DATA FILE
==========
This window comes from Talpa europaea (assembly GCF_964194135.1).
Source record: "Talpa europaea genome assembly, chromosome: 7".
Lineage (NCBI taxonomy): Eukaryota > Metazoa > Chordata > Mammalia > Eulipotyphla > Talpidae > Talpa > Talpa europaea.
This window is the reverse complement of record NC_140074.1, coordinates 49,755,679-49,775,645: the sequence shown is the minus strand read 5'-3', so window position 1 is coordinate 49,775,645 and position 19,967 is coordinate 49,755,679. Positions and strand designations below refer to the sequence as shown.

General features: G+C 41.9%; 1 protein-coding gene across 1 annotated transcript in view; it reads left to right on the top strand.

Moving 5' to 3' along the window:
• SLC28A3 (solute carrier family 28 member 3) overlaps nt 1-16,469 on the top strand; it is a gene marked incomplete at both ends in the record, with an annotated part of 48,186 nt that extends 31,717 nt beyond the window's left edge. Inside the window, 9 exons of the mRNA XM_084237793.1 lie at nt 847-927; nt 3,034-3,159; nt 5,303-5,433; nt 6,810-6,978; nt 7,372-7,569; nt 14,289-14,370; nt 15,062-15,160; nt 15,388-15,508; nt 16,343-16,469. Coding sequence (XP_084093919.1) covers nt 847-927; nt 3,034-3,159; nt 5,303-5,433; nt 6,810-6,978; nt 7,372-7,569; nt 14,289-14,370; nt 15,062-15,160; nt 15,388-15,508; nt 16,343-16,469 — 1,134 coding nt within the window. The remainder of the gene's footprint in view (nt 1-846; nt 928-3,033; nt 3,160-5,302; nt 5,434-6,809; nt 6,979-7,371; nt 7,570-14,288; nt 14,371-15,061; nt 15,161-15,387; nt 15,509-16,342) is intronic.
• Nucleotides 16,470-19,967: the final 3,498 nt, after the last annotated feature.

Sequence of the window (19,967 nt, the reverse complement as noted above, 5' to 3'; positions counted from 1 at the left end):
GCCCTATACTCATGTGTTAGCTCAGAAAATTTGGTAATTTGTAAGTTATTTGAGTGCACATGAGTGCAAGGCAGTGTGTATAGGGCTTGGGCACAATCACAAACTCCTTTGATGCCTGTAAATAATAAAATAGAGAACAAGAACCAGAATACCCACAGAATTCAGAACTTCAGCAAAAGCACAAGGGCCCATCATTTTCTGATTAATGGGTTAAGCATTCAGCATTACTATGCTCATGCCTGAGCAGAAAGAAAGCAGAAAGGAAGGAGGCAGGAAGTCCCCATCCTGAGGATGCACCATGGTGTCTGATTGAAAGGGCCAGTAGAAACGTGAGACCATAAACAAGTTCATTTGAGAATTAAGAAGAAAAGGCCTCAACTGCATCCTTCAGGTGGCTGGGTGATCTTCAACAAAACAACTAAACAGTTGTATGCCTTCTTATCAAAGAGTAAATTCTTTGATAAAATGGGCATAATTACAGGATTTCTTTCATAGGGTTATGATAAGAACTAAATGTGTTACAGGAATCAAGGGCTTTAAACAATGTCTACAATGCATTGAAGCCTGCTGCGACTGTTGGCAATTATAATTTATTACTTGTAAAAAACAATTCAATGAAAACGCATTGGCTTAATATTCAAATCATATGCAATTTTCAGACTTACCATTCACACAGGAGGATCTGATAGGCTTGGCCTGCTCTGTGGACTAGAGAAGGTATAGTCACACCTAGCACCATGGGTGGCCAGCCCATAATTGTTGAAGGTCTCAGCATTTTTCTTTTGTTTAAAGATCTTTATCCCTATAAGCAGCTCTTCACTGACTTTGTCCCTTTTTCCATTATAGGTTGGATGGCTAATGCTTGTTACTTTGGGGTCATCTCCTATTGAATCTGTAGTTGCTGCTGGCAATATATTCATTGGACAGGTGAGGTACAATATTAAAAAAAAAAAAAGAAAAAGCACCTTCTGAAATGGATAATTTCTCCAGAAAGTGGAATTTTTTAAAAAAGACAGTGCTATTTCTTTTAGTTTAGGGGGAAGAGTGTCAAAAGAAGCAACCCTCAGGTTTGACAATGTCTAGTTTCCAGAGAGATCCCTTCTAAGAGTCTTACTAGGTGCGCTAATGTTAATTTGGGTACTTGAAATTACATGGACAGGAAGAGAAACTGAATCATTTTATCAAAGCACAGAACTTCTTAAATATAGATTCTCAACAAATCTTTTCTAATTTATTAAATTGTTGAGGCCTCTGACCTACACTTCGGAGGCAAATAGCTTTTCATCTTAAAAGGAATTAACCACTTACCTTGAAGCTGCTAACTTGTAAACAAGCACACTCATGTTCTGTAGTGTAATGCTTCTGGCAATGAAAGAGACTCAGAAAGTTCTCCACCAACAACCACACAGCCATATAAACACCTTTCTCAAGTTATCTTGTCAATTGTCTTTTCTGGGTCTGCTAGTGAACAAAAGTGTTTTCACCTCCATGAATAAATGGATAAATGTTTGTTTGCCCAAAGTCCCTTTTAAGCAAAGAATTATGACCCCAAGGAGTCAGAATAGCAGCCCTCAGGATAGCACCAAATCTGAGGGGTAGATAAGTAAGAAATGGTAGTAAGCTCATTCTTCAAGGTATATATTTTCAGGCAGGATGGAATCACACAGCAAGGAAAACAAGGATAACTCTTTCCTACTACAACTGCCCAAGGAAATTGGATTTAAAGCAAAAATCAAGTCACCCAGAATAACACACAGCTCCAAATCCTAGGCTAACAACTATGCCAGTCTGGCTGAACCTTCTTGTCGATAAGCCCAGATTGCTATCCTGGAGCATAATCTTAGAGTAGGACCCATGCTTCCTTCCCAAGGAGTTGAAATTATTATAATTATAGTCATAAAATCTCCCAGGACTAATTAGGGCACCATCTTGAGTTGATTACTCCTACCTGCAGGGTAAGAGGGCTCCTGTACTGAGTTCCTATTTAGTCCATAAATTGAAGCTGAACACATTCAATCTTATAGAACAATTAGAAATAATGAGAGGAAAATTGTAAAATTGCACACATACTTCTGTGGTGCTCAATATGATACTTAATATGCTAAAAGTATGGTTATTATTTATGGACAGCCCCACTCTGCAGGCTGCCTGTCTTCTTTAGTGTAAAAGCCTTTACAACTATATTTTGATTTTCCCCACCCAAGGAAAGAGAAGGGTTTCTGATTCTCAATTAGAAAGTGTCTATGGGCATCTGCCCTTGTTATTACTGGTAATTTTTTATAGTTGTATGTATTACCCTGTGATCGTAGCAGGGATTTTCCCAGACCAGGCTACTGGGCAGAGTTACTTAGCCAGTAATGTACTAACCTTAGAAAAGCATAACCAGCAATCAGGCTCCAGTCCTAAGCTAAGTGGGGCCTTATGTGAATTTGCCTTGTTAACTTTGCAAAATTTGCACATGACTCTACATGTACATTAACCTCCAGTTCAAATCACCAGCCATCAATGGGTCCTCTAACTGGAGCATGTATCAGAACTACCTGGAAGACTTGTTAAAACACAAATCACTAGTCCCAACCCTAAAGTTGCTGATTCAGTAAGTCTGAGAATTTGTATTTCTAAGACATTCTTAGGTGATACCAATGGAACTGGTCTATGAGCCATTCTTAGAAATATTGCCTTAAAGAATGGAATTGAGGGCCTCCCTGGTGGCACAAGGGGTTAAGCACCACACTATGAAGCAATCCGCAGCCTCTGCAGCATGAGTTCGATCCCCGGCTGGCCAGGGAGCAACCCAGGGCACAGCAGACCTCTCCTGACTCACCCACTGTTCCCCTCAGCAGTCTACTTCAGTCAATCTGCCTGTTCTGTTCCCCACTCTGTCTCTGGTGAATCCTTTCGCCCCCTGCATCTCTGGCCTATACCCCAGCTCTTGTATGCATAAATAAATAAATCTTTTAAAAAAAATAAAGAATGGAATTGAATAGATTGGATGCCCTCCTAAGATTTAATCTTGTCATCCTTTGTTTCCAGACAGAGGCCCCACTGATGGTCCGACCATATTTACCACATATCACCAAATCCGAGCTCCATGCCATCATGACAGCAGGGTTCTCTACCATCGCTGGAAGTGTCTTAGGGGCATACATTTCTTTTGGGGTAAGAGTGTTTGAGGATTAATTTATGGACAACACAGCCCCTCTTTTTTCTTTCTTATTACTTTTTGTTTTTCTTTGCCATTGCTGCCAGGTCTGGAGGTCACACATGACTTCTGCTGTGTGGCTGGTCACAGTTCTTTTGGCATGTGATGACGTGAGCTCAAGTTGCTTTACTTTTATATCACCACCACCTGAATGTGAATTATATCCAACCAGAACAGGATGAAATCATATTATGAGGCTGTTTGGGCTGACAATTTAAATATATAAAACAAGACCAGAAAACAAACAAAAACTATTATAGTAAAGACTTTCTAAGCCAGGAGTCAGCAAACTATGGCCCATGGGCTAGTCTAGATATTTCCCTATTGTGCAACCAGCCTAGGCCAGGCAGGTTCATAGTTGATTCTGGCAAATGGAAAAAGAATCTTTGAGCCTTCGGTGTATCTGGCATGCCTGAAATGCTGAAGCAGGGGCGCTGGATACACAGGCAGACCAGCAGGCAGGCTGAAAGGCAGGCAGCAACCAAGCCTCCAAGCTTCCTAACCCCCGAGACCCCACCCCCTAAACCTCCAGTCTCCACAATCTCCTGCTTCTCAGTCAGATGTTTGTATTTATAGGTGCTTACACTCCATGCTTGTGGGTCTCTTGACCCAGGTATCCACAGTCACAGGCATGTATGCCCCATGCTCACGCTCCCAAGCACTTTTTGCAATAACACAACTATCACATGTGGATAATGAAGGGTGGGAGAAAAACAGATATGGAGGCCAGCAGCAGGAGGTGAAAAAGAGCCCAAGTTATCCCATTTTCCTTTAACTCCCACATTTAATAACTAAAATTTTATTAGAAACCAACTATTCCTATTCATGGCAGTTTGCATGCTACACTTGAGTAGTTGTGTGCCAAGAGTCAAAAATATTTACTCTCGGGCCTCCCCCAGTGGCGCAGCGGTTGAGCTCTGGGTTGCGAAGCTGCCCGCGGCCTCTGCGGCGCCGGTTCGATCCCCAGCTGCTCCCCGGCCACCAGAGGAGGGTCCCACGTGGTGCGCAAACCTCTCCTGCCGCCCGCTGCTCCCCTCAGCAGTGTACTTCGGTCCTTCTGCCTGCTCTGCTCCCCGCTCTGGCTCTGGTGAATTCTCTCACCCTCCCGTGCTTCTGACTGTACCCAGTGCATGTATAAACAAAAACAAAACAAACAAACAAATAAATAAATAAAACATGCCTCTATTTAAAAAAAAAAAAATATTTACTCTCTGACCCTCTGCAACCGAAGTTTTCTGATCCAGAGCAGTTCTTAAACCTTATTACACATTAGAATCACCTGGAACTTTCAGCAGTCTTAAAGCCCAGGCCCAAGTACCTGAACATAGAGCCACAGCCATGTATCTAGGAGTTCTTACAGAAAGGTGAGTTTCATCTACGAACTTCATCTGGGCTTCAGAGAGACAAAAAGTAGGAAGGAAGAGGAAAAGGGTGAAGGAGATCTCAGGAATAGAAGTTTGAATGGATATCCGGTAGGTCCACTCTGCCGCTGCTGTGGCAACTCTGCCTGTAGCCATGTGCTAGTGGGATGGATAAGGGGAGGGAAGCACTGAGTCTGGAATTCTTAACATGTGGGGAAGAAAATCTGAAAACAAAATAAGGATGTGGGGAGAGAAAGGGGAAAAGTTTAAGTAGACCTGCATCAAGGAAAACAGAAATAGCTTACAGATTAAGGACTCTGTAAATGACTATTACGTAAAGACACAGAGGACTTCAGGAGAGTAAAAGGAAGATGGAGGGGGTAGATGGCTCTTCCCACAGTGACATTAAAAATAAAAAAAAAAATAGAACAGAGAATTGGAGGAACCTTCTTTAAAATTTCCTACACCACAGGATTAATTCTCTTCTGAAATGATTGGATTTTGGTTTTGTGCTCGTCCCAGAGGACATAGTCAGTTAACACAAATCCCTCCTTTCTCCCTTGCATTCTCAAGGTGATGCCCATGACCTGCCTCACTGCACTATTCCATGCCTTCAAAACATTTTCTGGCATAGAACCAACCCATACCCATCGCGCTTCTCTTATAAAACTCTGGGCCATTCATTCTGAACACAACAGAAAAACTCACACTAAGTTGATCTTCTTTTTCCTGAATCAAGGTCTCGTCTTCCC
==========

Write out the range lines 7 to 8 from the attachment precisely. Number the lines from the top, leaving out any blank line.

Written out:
• SLC28A3 (solute carrier family 28 member 3) overlaps nt 1-16,469 on the top strand; it is a gene marked incomplete at both ends in the record, with an annotated part of 48,186 nt that extends 31,717 nt beyond the window's left edge. Inside the window, 9 exons of the mRNA XM_084237793.1 lie at nt 847-927; nt 3,034-3,159; nt 5,303-5,433; nt 6,810-6,978; nt 7,372-7,569; nt 14,289-14,370; nt 15,062-15,160; nt 15,388-15,508; nt 16,343-16,469. Coding sequence (XP_084093919.1) covers nt 847-927; nt 3,034-3,159; nt 5,303-5,433; nt 6,810-6,978; nt 7,372-7,569; nt 14,289-14,370; nt 15,062-15,160; nt 15,388-15,508; nt 16,343-16,469 — 1,134 coding nt within the window. The remainder of the gene's footprint in view (nt 1-846; nt 928-3,033; nt 3,160-5,302; nt 5,434-6,809; nt 6,979-7,371; nt 7,570-14,288; nt 14,371-15,061; nt 15,161-15,387; nt 15,509-16,342) is intronic.
• Nucleotides 16,470-19,967: the final 3,498 nt, after the last annotated feature.